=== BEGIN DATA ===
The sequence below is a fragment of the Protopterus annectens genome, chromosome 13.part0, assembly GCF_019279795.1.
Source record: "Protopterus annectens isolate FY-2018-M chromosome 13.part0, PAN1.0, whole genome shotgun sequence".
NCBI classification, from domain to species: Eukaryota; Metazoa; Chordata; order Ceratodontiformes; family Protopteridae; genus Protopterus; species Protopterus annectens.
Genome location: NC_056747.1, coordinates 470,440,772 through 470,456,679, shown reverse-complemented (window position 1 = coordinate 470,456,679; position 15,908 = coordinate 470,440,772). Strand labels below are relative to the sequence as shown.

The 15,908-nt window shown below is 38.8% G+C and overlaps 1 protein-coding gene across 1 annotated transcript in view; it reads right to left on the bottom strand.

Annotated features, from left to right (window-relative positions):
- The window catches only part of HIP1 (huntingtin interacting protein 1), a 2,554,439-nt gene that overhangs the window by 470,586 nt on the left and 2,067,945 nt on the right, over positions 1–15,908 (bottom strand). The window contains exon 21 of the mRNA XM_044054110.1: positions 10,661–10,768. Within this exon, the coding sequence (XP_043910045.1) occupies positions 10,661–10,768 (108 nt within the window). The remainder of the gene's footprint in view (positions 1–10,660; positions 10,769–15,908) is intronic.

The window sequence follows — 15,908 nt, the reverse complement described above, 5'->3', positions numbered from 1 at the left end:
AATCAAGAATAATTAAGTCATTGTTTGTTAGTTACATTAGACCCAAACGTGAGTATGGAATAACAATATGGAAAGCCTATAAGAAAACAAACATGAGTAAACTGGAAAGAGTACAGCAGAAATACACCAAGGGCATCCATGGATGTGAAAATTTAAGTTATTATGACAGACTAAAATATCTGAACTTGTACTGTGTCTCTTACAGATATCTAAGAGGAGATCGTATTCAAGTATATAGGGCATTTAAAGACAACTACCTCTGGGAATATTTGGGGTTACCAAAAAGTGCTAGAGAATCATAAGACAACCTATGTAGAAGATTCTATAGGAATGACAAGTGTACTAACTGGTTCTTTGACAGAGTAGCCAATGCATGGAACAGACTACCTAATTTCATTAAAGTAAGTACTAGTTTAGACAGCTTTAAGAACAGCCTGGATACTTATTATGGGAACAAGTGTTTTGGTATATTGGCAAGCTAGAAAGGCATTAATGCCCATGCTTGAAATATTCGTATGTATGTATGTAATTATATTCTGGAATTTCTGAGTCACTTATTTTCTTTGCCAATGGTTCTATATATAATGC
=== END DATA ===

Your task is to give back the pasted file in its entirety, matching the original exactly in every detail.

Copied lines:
The sequence below is a fragment of the Protopterus annectens genome, chromosome 13.part0, assembly GCF_019279795.1.
Source record: "Protopterus annectens isolate FY-2018-M chromosome 13.part0, PAN1.0, whole genome shotgun sequence".
NCBI classification, from domain to species: Eukaryota; Metazoa; Chordata; order Ceratodontiformes; family Protopteridae; genus Protopterus; species Protopterus annectens.
Genome location: NC_056747.1, coordinates 470,440,772 through 470,456,679, shown reverse-complemented (window position 1 = coordinate 470,456,679; position 15,908 = coordinate 470,440,772). Strand labels below are relative to the sequence as shown.

The 15,908-nt window shown below is 38.8% G+C and overlaps 1 protein-coding gene across 1 annotated transcript in view; it reads right to left on the bottom strand.

Annotated features, from left to right (window-relative positions):
- The window catches only part of HIP1 (huntingtin interacting protein 1), a 2,554,439-nt gene that overhangs the window by 470,586 nt on the left and 2,067,945 nt on the right, over positions 1–15,908 (bottom strand). The window contains exon 21 of the mRNA XM_044054110.1: positions 10,661–10,768. Within this exon, the coding sequence (XP_043910045.1) occupies positions 10,661–10,768 (108 nt within the window). The remainder of the gene's footprint in view (positions 1–10,660; positions 10,769–15,908) is intronic.

The window sequence follows — 15,908 nt, the reverse complement described above, 5'->3', positions numbered from 1 at the left end:
AATCAAGAATAATTAAGTCATTGTTTGTTAGTTACATTAGACCCAAACGTGAGTATGGAATAACAATATGGAAAGCCTATAAGAAAACAAACATGAGTAAACTGGAAAGAGTACAGCAGAAATACACCAAGGGCATCCATGGATGTGAAAATTTAAGTTATTATGACAGACTAAAATATCTGAACTTGTACTGTGTCTCTTACAGATATCTAAGAGGAGATCGTATTCAAGTATATAGGGCATTTAAAGACAACTACCTCTGGGAATATTTGGGGTTACCAAAAAGTGCTAGAGAATCATAAGACAACCTATGTAGAAGATTCTATAGGAATGACAAGTGTACTAACTGGTTCTTTGACAGAGTAGCCAATGCATGGAACAGACTACCTAATTTCATTAAAGTAAGTACTAGTTTAGACAGCTTTAAGAACAGCCTGGATACTTATTATGGGAACAAGTGTTTTGGTATATTGGCAAGCTAGAAAGGCATTAATGCCCATGCTTGAAATATTCGTATGTATGTATGTAATTATATTCTGGAATTTCTGAGTCACTTATTTTCTTTGCCAATGGTTCTATATATAATGC